Staring at the Rod in Wonder
I’ve been known to disagree with Giles Fraser (when he tries to tell us Christianity is naturally opposed to slavery, for instance), but he’s right this time.
“We are told that in England it is a crime to spank children,” writes Debbi Pearl from No Greater Joy Ministries, following a row that has erupted over the distribution of their literature in the UK. “Therefore Christians are not able to openly obey God in regard to biblical chastisement. They are in danger of having the state steal their children.”
See, that’s why people like me get so hostile to religion. One reason anyway – but probably the biggest one. Because it is (of its nature, and cannot help being) so useful to people who want to use it to justify and protect their desire to do nasty things. Because the central claim there is not corrigible or negotiable or subject to discussion or thought, so there is just no way to teach or persuade people who believe that claim that it is mistaken. With other kinds of claim it is possible, however difficult and challenging that may be. But with unarguable religious claims, it isn’t. So if people are convinced God wants them to hit their children with a stick, they are not going to listen to people who try to tell them they’re wrong. If people are convinced God wants them to write books defending the practice of hitting children with sticks, the same applies. If people are convinced God wants them to blow people up in wholesale lots, same applies. It’s no good.
Chastening begins early. “For the under-one-year-old, a little, 10- to 12-inch long, willowy branch (stripped of any knots that might break the skin) about one-eighth inch diameter is sufficient,” writes Michael Pearl. With older children he advises: “After a short explanation about bad attitudes and the need to love, patiently and calmly apply the rod to his backside. Somehow, after eight or 10 licks, the poison is transformed into gushing love and contentment. The world becomes a beautiful place. A brand-new child emerges. It makes an adult stare at the rod in wonder, trying to see what magic is contained therein.”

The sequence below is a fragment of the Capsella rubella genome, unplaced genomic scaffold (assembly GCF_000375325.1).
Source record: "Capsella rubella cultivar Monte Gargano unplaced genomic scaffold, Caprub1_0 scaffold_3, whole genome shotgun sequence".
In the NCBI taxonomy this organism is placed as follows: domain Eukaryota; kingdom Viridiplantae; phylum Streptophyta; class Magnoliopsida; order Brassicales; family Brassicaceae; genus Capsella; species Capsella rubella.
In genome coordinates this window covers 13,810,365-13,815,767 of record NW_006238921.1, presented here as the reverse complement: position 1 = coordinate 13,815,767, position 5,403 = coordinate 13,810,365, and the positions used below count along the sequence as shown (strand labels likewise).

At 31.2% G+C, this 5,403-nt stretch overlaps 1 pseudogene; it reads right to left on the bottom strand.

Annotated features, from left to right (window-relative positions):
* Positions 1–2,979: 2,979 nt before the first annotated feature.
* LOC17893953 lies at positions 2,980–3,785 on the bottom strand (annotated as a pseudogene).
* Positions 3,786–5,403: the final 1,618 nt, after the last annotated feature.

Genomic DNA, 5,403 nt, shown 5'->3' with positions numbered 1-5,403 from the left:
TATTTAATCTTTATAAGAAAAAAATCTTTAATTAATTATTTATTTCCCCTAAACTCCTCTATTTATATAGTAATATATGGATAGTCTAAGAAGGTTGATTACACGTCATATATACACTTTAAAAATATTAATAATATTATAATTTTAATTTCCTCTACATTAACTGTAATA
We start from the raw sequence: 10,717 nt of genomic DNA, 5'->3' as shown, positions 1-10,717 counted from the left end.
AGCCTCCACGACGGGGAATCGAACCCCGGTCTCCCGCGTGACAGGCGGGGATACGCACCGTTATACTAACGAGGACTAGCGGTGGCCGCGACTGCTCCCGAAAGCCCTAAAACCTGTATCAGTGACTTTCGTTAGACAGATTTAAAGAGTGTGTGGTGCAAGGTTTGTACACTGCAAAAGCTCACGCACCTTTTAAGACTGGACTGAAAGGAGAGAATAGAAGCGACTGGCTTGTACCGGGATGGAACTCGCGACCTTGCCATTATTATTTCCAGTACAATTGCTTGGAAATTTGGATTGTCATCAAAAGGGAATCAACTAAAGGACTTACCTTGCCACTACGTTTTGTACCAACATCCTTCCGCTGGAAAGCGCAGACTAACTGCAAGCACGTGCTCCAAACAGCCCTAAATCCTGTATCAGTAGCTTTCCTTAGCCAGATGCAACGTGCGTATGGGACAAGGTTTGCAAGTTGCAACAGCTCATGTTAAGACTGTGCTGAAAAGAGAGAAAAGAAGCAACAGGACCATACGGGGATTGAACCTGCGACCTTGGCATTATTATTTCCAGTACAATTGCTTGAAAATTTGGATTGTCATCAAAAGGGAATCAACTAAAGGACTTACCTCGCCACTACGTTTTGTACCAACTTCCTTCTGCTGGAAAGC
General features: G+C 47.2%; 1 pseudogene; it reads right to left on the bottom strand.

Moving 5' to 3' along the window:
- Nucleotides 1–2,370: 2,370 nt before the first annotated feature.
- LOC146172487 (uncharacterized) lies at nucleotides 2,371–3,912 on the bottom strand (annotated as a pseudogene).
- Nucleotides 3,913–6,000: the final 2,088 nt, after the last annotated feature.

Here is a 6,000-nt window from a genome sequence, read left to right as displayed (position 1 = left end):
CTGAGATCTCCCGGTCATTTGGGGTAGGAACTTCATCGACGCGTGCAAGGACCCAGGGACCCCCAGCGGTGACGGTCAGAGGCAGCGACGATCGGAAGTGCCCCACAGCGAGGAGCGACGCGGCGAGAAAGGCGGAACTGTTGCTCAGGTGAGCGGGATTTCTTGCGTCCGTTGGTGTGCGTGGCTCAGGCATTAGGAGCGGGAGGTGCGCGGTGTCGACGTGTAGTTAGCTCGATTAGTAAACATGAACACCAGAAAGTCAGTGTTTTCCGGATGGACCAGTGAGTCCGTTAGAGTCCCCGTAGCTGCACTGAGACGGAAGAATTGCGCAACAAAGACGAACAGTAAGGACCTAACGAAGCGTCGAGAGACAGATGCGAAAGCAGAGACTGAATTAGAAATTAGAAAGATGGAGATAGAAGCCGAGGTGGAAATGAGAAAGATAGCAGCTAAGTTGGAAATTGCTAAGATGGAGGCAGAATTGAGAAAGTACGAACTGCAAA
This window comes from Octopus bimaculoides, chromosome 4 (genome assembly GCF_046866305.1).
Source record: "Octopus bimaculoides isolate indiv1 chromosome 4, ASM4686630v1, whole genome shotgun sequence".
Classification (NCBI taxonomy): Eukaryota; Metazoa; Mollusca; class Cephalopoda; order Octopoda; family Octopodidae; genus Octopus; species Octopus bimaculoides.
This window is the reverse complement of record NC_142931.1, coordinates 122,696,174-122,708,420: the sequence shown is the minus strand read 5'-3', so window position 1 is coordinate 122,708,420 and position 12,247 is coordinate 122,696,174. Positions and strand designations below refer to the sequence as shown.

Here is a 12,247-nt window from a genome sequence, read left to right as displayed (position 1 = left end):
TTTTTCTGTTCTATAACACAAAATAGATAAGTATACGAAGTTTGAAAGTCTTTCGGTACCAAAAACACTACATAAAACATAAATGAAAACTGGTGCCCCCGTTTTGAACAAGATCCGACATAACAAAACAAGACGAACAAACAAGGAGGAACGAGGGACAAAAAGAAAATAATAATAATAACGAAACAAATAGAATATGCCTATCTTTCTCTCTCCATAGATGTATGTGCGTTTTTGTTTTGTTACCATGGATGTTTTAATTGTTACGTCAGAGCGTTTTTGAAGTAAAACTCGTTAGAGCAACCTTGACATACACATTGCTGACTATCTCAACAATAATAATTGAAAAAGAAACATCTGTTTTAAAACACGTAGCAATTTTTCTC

Hmm. I might have to read this book.
For, as evangelicals, the Pearls believe that salvation only comes through punishment and pain. God punishes his Son with crucifixion so that humanity might not have to face the Father’s anger. This image of God the father, for whom violence is an expression of tough love, is lodged deep in the evangelical imagination. And it twists a religion of forgiveness and compassion into something dark and cruel.
Well – they could turn that back around on you, Vic. Frankly. Because Christianity is only partly a religion of forgiveness and compassion. This is that slavery thing again; you’re reading selectively. There is plenty of very cruel, cold, vindictive stuff in the New Testament, including in the Gospels, including in the speeches of Jesus.
But, needless to say, I agree with your basic point all the same. This is nightmare stuff.
According to Ted Tripp, in his monstrous bestseller Shepherding a Child’s Heart, even babies who struggle while having their nappy changed are deemed to be rebellious and need punishment. Last month Lynn Paddock of North Carolina was charged with the murder of her four-year-old son, Sean. She had apparently beaten him with a length of quarter-inch plumbing line – plastic tubing. Like many in her church, Paddock had turned to the Pearls’ resources on Biblical parenting. The Pearls say chastisement with plumbing line is “a real attention getter”. Sean Paddock’s autopsy describes layers of bruises stretching from his bottom to his shoulder.
Theocracy’s got to go.